Would You Let a Robot Take Care of Your Mother? NYT.com

Author Maggie Jackson’s latest article in the New York Times is raising some questions about domestic robots for the elderly: Robotic companions are being promoted as an antidote to the burden of longer, lonelier human lives. At stake is the future of what it means to be human. I was briefly quoted about the ethical … Continue reading Would You Let a Robot Take Care of Your Mother? NYT.com

Author Maggie Jackson’s latest article in the New York Times is raising some questions about domestic robots for the elderly:

Robotic companions are being promoted as an antidote to the burden of longer, lonelier human lives. At stake is the future of what it means to be human.

I was briefly quoted about the ethical dilemma:

Many in the field see the tensions and dilemmas in robot care, yet believe the benefits can outweigh the risks. The technology is “intended to help older adults carry out their daily lives,” says Richard Pak, a Clemson University scientist who studies the intersection of human psychology and technology design, including robots. “If the cost is sort of tricking people in a sense, I think, without knowing what the future holds, that might be a worthy trade-off.” Still he wonders, “Is this the right thing to do?”

Third Edition of Designing for Older Adults

The third edition of the definitive source for information for designing for older adults has been published: This new edition provides easily accessible and usable guidelines for practitioners in the design community for older adults. It includes an updated overview of the demographic characteristics of older adult populations and the scientific knowledge base of the … Continue reading Third Edition of Designing for Older Adults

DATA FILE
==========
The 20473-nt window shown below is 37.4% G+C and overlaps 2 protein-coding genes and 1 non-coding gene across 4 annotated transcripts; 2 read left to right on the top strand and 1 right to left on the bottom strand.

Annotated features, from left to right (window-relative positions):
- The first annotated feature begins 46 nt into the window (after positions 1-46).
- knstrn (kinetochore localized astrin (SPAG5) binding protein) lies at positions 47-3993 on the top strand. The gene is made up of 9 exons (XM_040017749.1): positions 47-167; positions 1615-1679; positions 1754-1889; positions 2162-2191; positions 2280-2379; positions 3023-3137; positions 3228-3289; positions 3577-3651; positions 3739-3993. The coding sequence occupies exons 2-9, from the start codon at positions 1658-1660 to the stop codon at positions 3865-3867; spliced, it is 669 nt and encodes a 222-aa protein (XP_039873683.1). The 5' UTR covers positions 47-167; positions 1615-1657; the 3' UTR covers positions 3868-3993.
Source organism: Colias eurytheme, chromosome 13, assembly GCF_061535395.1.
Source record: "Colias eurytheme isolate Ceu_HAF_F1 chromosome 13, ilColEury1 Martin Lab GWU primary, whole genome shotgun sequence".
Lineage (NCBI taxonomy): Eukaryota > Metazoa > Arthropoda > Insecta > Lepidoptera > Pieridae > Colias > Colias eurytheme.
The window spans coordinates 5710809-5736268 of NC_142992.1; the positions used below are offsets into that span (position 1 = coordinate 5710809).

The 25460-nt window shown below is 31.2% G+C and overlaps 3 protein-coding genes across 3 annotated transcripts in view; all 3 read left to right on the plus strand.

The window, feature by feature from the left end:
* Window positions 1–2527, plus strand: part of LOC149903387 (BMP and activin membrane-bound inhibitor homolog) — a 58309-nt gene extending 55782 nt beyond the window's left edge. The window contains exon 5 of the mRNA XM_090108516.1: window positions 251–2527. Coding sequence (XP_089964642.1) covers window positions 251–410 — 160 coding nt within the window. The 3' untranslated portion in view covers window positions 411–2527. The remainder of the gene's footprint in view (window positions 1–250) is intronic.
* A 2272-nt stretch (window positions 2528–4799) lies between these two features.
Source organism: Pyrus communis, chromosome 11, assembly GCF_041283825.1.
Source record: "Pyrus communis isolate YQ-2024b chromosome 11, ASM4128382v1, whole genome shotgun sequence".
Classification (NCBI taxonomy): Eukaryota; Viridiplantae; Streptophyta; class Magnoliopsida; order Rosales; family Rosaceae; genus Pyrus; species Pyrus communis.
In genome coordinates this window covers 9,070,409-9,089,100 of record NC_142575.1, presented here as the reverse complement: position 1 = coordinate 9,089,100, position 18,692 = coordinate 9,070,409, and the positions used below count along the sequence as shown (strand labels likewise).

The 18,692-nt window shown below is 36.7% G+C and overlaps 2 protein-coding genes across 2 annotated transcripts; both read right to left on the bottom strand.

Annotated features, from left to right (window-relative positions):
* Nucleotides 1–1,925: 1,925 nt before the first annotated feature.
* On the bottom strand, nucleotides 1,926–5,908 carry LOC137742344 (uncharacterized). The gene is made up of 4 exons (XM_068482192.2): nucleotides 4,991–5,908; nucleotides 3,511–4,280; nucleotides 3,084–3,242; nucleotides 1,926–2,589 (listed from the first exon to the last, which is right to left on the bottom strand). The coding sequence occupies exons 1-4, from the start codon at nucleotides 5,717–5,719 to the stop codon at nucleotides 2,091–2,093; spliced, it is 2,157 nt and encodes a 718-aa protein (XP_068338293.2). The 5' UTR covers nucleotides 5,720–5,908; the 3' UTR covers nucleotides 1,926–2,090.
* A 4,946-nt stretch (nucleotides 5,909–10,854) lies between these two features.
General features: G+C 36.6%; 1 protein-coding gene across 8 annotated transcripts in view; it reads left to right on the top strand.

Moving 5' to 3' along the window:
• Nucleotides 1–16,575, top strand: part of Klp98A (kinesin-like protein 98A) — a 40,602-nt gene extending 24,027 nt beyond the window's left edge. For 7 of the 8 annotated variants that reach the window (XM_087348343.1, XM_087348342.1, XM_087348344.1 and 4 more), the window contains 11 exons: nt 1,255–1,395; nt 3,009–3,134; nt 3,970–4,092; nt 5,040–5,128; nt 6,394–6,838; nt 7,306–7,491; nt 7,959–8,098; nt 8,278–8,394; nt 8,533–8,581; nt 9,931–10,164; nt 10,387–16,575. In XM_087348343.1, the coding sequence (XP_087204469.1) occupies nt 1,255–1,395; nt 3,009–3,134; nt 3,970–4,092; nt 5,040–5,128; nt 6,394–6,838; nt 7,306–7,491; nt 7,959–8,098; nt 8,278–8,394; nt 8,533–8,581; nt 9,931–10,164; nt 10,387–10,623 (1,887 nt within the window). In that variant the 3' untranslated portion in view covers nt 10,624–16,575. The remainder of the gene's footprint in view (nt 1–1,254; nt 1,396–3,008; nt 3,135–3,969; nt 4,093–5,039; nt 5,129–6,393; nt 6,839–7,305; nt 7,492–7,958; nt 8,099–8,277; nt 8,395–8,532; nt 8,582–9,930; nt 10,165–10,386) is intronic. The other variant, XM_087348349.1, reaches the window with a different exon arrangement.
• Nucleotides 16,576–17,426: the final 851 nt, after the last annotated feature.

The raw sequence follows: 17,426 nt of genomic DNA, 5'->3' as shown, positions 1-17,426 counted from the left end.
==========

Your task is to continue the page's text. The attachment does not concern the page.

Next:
The third edition of the definitive source for information for designing for older adults has been published:

This new edition provides easily accessible and usable guidelines for practitioners in the design community for older adults. It includes an updated overview of the demographic characteristics of older adult populations and the scientific knowledge base of the aging process relevant to design. New chapters include Existing and Emerging Technologies, Work and Volunteering, Social Engagement, and Leisure Activities. Also included is basic information on user-centered design and specific recommendations for conducting research with older adults. 

A 20% discount is available by using code ‘A004‘ at checkout from CRC Press.

The group of authors (the Center for Research and Education on Technology Enhancement) is also running a workshop:

The focus of this workshop is to bring together representatives from companies, organizations, universities, large and small, who are involved in industry, product development, or research who have an interest in meeting the needs of older adults. Additionally, members of the CREATE team will present guidelines and best practices for designing for older adults. Topics include; Existing & Emerging Technologies, Usability Protocols, Interface & Instructional Design, Technology in Social Engagement, Living Environments, Healthcare, Transportation, Leisure, and Work. Each participant will receive a complimentary copy of our book Designing for Older Adults.

If you would like a registration form or any further information on the conference accommodations, please contact Adrienne Jaret at: adj2012@med.cornell.edu or by phone at (646) 962-7153.